The true summit of the climb, a few of kilometres later, came with the reward of stunning views down to Aix-les-Bains, and the descent off Mont Revard was perhaps the best I’ve ridden: super-fast through thick forest and technical enough to focus the mind.
By now the ride was reaching its crescendo and, having recovered to a degree, I felt confident on the descent, although the 20km stretch between the bottom of Mont Revard and the start of the Semnoz was the over the type of rolling roads which quickly empty the legs if ridden at too fast a pace.
The final feed station came in the village of Gruffy and I stopped once more to re-fill my bottles ahead of the final climb and to grab a handful of food, although I turned down the opportunity to sample some local Savoie cheese with the likely chance of of it repeating on me throughout the grueling ascent to come.
The climb of Le Semnoz officially started in the village of Quintal, where locals once again lined the road to provide a much-needed motivational boost ahead of the final ascent, but, in truth, the road had now been climbing for some three kilometres, extending its ‘official’ length from 11km to 14km.
The road did, however, tilt uphill at a far more extreme gradient through Quintal and, with well over 100km and more than 8,000 feet of climbing already in the bag, the 14 per cent felt like a sledgehammer to the legs.
I quickly clicked down into bottom gear – 34-28 – and settled in for an hour’s slog to the top. Trouble is, there is nothing in the UK which begins to replicate such an ascent. While the climb averages 8.5 per cent, that figure is deceptive as the gradient often heads into double figures, and rarely offers any respite.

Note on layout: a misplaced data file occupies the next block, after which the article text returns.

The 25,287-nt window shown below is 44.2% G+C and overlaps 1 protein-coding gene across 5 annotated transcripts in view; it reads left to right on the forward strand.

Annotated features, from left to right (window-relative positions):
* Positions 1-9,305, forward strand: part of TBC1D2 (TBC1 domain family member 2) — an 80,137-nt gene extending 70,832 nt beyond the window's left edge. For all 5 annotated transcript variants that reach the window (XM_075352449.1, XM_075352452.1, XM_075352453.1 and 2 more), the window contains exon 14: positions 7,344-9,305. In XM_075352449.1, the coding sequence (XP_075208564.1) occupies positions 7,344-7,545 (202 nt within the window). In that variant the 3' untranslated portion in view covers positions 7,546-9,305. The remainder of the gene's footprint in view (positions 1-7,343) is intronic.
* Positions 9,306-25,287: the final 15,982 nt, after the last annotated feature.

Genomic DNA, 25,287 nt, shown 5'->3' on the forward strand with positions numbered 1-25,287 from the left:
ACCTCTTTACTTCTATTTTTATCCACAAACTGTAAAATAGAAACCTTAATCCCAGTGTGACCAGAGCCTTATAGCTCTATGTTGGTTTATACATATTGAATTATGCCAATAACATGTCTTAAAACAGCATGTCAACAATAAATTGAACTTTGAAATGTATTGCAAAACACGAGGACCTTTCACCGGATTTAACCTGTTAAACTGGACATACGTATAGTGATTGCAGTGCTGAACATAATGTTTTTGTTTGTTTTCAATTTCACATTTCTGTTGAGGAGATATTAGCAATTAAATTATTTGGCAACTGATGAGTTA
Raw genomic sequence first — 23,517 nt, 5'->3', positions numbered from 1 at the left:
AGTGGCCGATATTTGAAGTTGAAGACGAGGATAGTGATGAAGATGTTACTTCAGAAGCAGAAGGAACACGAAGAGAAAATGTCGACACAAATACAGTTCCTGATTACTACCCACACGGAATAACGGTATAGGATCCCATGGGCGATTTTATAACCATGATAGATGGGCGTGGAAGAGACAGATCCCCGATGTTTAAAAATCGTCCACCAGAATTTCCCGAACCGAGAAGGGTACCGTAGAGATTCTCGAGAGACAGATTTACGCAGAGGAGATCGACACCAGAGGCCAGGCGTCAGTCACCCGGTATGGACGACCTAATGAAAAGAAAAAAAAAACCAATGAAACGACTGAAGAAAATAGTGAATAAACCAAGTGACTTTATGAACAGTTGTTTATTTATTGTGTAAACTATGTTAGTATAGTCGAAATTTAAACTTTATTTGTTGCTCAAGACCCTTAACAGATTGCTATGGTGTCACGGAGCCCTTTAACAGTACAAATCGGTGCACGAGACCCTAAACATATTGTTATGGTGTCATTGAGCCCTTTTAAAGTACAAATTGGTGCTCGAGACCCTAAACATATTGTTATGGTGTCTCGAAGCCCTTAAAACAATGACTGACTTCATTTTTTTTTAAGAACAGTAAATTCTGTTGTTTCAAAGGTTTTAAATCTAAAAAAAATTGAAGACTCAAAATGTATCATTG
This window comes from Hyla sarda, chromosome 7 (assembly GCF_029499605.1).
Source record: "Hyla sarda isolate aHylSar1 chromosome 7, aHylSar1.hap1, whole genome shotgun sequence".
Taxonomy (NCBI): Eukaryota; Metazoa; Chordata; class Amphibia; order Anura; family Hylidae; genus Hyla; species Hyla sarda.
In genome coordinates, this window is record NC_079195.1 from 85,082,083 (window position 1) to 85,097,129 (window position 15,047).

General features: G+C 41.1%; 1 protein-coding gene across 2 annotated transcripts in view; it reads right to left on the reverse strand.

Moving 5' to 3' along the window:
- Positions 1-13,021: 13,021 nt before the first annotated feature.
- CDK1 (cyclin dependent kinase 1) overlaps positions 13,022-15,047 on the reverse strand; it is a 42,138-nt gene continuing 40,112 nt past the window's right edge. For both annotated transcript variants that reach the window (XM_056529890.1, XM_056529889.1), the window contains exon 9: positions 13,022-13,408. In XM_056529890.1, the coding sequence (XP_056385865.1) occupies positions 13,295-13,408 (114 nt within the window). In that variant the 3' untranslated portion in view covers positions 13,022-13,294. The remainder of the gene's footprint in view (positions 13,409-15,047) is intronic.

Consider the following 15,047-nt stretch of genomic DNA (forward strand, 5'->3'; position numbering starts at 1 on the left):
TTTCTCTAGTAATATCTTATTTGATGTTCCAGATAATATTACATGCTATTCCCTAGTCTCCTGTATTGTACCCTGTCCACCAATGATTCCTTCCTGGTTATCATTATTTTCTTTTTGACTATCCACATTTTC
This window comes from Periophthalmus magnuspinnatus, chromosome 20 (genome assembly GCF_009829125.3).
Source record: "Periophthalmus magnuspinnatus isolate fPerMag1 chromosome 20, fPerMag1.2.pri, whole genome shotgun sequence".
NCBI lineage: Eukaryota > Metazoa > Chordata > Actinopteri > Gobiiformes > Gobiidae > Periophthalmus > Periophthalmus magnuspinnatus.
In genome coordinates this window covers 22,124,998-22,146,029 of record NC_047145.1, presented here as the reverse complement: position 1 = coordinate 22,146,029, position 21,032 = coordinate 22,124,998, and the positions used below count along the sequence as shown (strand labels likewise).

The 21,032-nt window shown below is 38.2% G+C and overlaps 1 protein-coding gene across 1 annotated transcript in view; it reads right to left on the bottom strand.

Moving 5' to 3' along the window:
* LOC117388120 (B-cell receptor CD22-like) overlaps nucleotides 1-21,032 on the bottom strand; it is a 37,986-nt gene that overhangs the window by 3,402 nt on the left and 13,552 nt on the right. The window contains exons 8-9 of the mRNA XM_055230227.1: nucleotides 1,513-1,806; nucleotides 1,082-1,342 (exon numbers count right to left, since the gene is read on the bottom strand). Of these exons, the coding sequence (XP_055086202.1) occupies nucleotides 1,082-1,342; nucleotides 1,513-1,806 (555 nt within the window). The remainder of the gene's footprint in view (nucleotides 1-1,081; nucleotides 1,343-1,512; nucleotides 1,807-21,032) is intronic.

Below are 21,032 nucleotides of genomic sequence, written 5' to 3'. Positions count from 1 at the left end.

A long climb has a funny way of sapping the spirit. You can arrive at the bottom feeling ok but, once the magnitude of the ascent dawns on you, it becomes a war of attrition, fought under the heat of the early afternoon sun and with seemingly little oxygen in the air with which to fill your lungs.
It’s fair to say the climb wasn’t pretty – not for me nor anyone else winching their way up. By now many riders, who had perhaps taken on the first half of the course at too fast a pace, had dismounted and were walking up the climb. Others sat in the little shade offered by the trees, head in hands, soul searching and trying to find the energy required to re-mount and take on the rest of the climb.
A final water stop came with eight kilometres to go but, with one bottle still full, I pressed on, preferring to maintain what little rhythm I had left, rather than grabbing a bottle of water which would only have been poured over my head to cool down.
The remaining eight kilometres were the slowest and most tortuous I’ve experienced, each kilometre marker spaced seemingly further from the one which came before it. I wanted to climb off, if only for a moment’s respite, but, even at what felt like walking pace, I was passing riders and that provided some solace that I was still climbing reasonably well.
As the road emerged from the forest, the gradient again increased to double figures but now the finish line was, mentally at least, in sight, although it wasn’t until one kilometre to go that it felt real. I crossed the line, slumped over the handlebars, and felt a huge swell of emotion.
It’d taken me six-and-a-half hours, a handful of brief stops included, to ride 128km with some 11,500 feet of climbing but that time put me roughly in the top third of the 13,500 starters – but the Etape is about so much more than winning or losing.
Having caught my breath, I grabbed a sandwich and a can of fizzy drink from the Sports Tours International staff who met riders at the summit and descended back into Annecy – the ride complete and the wind in my hair – to collect my finisher’s medal.
It’s the same medal awarded to every rider who completes the Etape du Tour, as, in truth, most who take on the Etape don’t ride for a time, but to finish a stage of the Tour de France, and to experience the agony and ecstasy of life in the pro peloton, if only for a day. It’s why the event is near the top of most cyclist’s to-do lists – and now it’s been ticked off mine.
RoadCyclingUK’s George Scott rode the Etape du Tour with Sports Tours International, who offer a comprehensive range of cycling tours and holidays, as well as packages to European sportives including the Etape du Tour, La Marmotte and the Paris-Roubaix Challenge.